Retroview #2 – A8N32 SLI Deluxe (AMD Socket 939)

*First off I wasn’t able to do this review within a monthly timeframe as I wanted, life threw me a few curveballs and delayed my being able to get it done but finally….Here it is.*


This time I’ll be covering an AMD Socket 939 board, namely the A8N32 SLI Deluxe.

This board model can be called a direct ancestor of the now famous ROG series of boards Asus has been making for sometime now. Since the ROG line represents the top boards within the Asus lineup this one can be referred to in the same light since it too was a top of the line board model for Asus when made.

As far as things go the A8N32 is a ROG in every way except by name itself.

In general:

In reference to the A8N32, for those wanting to have a powerhouse of a system specifically for gaming use the ROG series is a tailor-made lineup of boards for gamers wanting a setup capable of delivering outstanding performance yet remain cool under fire.

ROG boards have an extensive BIOS for tweaking with plenty of options for that purpose and the A8N32 is clearly such an animal. The BIOS for the A8N32 is extensive enough that you can tweak away and get good performance from your setup yet simple enough that most of it’s features are easily understood.

It’s true the more modern ROG boards are crammed full of tweaking options to the point that you’ll probrably never use them all, this one has plenty in it’s own right but not enough to overwhelm a user to the point of confusion like it can be with a true ROG.

Asus never made a ROG board for 939 because the ROG model line didn’t come into being for AMD chips until after Socket 939 was phased out, it was with Socket AM2/AM2+ that the very first of the breed came about in AMD form.

Intel equivalents came along first and eventually gave rise to the now infamous Socket 775 REX (Rampage Extreme) that was a model within the ROG line for Intel chips.

To sum up, it’s the same thing as a ROG before there was an actual ROG board made for AMD based setups.

Right down to the beefier heatsinks, heavier power phases of it’s circuitry, additional features and all else the ROG series is the one many gamers go for, the A8N32 during it’s time was the same but like all of it’s class it was also one of the most expensive boards too.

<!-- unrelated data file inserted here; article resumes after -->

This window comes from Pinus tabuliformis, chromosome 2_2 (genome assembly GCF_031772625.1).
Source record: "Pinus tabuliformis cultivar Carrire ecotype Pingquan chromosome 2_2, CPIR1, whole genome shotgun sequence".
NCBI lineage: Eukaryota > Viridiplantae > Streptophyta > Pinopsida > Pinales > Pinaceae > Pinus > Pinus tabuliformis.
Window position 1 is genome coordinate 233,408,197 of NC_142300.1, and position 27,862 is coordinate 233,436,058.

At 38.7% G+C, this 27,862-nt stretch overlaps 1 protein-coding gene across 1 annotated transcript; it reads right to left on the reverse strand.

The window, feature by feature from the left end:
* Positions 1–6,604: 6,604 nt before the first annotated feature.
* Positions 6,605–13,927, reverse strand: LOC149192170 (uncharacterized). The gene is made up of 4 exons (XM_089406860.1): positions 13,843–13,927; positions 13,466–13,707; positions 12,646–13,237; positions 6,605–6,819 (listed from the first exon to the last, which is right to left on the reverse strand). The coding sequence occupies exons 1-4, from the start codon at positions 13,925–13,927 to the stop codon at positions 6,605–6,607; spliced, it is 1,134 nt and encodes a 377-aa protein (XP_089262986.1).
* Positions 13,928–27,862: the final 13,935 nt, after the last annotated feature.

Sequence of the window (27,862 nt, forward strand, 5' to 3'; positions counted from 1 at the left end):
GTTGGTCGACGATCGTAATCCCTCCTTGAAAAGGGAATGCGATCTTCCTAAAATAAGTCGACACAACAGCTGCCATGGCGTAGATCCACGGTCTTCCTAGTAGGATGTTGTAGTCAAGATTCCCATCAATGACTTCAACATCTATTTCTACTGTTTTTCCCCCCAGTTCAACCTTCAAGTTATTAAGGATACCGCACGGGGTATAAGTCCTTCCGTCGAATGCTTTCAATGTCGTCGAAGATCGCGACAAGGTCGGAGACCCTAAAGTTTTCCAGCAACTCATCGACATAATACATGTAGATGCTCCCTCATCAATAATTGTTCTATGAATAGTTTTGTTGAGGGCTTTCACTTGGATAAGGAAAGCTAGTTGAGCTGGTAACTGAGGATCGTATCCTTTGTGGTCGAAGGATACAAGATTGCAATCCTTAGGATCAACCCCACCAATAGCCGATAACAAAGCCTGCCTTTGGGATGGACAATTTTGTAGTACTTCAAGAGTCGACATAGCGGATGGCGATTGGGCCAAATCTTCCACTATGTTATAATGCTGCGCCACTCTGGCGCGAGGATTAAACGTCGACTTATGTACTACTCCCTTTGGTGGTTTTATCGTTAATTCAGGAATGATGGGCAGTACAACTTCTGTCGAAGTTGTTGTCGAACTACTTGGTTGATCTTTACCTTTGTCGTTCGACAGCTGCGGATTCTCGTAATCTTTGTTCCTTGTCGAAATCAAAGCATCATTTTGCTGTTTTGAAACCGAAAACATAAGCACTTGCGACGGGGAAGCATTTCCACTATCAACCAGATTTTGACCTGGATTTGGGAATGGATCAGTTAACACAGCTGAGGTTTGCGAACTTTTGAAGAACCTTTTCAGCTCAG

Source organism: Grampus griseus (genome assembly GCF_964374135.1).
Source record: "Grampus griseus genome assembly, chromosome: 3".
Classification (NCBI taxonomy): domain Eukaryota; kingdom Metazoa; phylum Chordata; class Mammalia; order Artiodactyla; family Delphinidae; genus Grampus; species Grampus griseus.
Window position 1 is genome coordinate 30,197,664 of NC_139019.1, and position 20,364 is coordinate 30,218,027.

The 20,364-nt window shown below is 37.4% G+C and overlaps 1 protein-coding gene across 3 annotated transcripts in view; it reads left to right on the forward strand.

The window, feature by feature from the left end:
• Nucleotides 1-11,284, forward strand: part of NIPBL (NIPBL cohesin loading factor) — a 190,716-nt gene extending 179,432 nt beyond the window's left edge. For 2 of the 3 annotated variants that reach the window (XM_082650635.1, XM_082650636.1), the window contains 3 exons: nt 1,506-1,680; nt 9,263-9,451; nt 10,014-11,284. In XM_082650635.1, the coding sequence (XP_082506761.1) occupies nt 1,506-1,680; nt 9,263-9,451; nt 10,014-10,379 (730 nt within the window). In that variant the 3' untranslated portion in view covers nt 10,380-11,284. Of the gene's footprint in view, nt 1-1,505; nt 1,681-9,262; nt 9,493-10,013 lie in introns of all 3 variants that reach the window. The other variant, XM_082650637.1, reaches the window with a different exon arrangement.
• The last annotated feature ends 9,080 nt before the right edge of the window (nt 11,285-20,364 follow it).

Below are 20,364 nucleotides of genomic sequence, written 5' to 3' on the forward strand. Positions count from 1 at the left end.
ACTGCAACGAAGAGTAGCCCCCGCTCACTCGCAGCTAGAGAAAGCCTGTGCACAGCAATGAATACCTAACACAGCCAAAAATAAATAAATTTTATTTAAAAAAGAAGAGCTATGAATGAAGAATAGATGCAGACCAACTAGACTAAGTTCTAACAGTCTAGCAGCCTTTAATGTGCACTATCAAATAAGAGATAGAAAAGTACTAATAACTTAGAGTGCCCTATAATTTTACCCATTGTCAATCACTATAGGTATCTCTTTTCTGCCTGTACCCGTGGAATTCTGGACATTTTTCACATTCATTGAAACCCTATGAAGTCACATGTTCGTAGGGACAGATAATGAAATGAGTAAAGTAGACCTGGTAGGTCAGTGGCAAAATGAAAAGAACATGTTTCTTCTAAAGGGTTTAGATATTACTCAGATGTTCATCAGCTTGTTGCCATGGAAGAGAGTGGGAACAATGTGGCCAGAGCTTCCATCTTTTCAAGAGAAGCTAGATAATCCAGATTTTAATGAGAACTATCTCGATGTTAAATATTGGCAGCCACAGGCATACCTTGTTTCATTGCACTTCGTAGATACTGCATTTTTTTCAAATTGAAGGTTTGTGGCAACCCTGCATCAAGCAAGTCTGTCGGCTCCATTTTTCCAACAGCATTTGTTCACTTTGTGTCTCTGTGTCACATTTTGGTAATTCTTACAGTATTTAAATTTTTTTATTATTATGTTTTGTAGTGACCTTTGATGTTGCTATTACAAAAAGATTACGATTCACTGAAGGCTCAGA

The A8N32 is loaded with features and was a fully equipped board for it’s time.

Let’s take a look and get an idea of what’s available.


Support for all Socket 939 CPU’s including Opteron chips.


Has the NVIDIA ® nForce4 SLI x16:

Northbridge: NVIDIA ® nForceTM SPP 100

Southbridge: NVIDIA ® nForce4 SL.


Dual-channel memory architecture

4 x 184-pin DIMM sockets support unbufferred ECC

non-ECC DDR400/333/266 memory modules

Supports up to 4 GB system memory.

SLI Function:

SLI TM mode supports:

– 2 x identical SLI TM-ready PCI Express TM x16 graphics

cards – In SLI mode, the PCI Express x16 slots work

at the full bandwidth of x16 each, for a combined

bandwidth of x32

ASUS Soft SLI Bridge


ASUS PEG Link for dual PCI Express graphics cards.


NVIDIA ® nForce4 SLI supports:

– 2 x Ultra DMA 133/100/66/33 connectors

for up to four IDE devices

– 4 x Serial ATA devices (3 Gb/s)

– NVRAID for RAID 0, RAID 1, RAID 0+1, RAID 5, and

JBOD configuration that spans across Serial ATA


Silicon Image ® 3132 SATA controller supports:

– 1 x Internal Serial ATA device (3 Gb/s)

– 1 x External Serial ATA device (3 Gb/s)

(for SATA On-The-Go)

– RAID 0 and RAID 1 configurations.


Deluxe/WiFi: Supports up to 9 USB 2.0 ports

Deluxe: Supports up to 10 USB 2.0 ports

(NOTE) The model being covered in this article is the non-wifi model, the wifi specs are only for the wifi version of this board model.


Realtek ® ALC850 8-channel CODEC

1 x Coaxial S/PDIF out port

1 x Optical S/PDIF out port.

IEEE 1394:

TI ® 1394a controller supports 2 x IEEE 1394a

connectors at midboard.

Rear Panel layout:

1 x Parallel port

2 x LAN (RJ-45) ports

USB 2.0 ports (5 ports on Deluxe/WiFi model; 4 ports

on Deluxe model)

1 x Wireless LAN antenna port (Deluxe/WiFi model only)

1 x Wireless LAN activity LED (Deluxe/WiFi model only)

1 x External Serial ATA port

1 x Optical S/PDIF Out port

1 x Coaxial S/PDIF Out port

1 x PS/2 keyboard port (purple)

1 x PS/2 mouse port (green)

8-channel audio ports.

Internal Connectors:

1 x Floppy disk drive connector

2 x IDE connectors

4 x NVIDIA nForce4 Serial ATA connectors

1 x Silicon Image Serial ATA connector

1 x Serial port connector

1 x 24-pin ATX power connector

1 x 4-pin ATX 12 V power connector

1 x 4-pin ASUS EZ PlugTM connector

3 x USB connectors for additional six USB 2.0 ports

(4 x USB 2.0 ports on Deluxe/WiFi model)

1 x CD IN/AUX connector

2 x IEEE 1394a connectors

1 x GAME/MIDI connector

1 x Chassis intrusion connector